The Fault Codes Project is an effort to centralize and collect the various knowledge required to diagnose and repair the faults encountered with technology in the modern age.

Our goal is to prevent the loss of capability associated with supporting, using, or restoring technology that may be no longer supported by the manufacturer, antiquated, or obsolete. As all technology is eventually superseded, we also catalog the workings of current era equipment, so that when the time comes for it’s retirement, the human labor invested in the development, design, and production is not ultimately irrelevant or forgotten.

Have you ever tried to fix some old piece of equipment only to be left looking at decade old forum posts, broken links, missing photos, and a variety of half-picture truths? Let’s fix that, together. The Fault Codes Database aims to serve as a central repository for owner-hacking and fix-it information, including all the information, resources, and procedures the O.E.M. would provide in the height of the products support. Where this is not possible, and often, even when it is, we also aim to provide the collective distillation of a variety of specialists or other users who have encountered the same fault circumstances, and have been able to resolve the problem.

How do we define a Fault Code? It doesn’t have to be electrical, though, in a world of ever-increasing integrated complexity, that’s where it began. How do we diagnose closed-source protocols without O.E.M. required information? There was often no good resource for trustable, referenceable, open-source information, that detailed the system on a deep level. In a larger perspective, though, and for the purposes of our project, a fault is anything that prevents the operation of a piece of equipment, that requires specialized knowledge, process, or material to rectify. We also include ‘bugged designs‘, that is, designs where technological revisions have prevented failures or faults that would occur in earlier implementations. We aim to do this in a ‘top-down’ approach, so that if you’re looking for a specific solution to a problem, you’ll be able to find the best one, even if it isn’t the manufacturer recommended one.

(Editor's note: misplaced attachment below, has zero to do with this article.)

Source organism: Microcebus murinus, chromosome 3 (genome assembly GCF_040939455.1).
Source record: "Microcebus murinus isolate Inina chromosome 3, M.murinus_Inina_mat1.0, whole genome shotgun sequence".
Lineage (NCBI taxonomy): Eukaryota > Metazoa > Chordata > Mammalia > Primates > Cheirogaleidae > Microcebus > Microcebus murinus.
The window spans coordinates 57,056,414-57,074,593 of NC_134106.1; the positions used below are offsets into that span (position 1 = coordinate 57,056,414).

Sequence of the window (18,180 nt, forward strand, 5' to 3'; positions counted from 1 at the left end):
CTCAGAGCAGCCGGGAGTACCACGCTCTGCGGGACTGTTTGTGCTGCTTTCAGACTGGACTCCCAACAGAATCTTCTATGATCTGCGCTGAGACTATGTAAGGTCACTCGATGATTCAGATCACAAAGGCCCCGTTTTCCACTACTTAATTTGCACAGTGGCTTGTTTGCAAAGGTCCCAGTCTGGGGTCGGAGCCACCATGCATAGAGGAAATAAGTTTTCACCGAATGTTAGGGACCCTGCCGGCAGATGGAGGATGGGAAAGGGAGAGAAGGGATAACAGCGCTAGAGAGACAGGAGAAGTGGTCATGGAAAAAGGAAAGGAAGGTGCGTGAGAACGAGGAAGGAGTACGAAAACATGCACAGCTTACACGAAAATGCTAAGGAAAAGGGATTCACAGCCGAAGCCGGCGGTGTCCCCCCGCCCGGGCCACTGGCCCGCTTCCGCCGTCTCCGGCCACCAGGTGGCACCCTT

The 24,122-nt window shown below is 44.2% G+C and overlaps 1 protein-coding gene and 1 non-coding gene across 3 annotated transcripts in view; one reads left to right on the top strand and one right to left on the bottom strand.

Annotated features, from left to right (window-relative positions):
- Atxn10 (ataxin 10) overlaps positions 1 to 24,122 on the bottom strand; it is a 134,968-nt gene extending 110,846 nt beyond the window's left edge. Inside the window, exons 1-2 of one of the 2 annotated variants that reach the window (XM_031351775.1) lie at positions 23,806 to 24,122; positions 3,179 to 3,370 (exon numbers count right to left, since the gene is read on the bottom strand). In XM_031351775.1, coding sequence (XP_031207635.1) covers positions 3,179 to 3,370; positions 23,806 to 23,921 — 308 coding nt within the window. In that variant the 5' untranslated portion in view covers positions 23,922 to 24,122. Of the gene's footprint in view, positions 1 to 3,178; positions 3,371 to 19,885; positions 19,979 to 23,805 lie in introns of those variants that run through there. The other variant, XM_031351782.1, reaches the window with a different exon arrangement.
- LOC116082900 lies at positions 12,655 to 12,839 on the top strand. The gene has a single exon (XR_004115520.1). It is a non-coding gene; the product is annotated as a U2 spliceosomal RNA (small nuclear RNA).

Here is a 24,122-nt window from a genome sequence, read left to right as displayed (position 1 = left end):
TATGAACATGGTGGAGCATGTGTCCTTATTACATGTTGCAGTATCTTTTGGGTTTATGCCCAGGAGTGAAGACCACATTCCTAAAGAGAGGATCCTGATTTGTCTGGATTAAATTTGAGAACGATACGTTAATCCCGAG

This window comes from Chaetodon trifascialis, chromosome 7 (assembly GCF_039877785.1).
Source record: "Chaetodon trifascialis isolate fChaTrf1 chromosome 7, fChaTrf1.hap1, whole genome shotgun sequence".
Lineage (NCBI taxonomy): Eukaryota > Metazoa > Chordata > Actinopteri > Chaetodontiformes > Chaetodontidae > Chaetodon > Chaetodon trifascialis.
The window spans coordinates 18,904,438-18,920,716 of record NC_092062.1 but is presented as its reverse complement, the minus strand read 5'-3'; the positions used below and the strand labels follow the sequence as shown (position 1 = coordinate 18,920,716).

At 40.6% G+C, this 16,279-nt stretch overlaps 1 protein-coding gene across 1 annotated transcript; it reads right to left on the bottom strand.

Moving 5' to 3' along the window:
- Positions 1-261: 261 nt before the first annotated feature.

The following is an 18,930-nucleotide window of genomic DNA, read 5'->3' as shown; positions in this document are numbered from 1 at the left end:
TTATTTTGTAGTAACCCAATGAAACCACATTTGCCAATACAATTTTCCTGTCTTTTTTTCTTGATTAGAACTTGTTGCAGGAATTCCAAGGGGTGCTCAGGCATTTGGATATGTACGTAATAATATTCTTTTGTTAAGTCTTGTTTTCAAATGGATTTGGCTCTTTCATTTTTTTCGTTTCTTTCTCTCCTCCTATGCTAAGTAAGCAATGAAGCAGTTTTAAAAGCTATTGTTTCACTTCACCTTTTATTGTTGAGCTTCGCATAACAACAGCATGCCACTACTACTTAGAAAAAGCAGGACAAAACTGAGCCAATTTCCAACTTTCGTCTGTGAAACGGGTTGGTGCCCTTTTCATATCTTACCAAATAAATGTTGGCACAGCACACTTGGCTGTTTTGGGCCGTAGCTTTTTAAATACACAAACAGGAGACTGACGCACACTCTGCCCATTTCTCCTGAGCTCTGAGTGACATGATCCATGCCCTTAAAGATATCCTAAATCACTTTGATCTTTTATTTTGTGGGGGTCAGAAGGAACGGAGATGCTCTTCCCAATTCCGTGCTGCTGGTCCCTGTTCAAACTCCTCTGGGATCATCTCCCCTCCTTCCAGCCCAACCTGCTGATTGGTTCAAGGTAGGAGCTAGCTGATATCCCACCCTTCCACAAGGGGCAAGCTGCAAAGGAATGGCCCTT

The Fault Codes Blog is our community hub for the people that keep the wheels turning. You’ll find how-to’s, guides, teardowns, crazy customizations, conversions, restorations, upgrades, and detailed build walkthroughs across a wide variety of topics- automotive primarily, but you’ll catch the occasional applianceelectronic, and workmanship post too- along with many others!

Have you figured out how to fix something? Do you have now-obsolete or antiquated O.E.M. data this is still of use? Are you a ‘repair guru’ who has written a novella or two worth of automotive forum guides, How-To’s, and DIY’s? Are you a veteran of your industry, looking to share and preserve your knowledge with a larger audience? Do you have the obscure solution for a common fault, or the common solution for an obscure fault? Or otherwise something you can provide?

We want you! The Fault Codes Project is entirely community-driven. We’re always looking for people like you to add knowledge to the database, clarify and categorize existing content, and show off their one-of-a-kind projects on our blog. Create a wiki account ; Create a blog account ; or Get In Touch to learn more !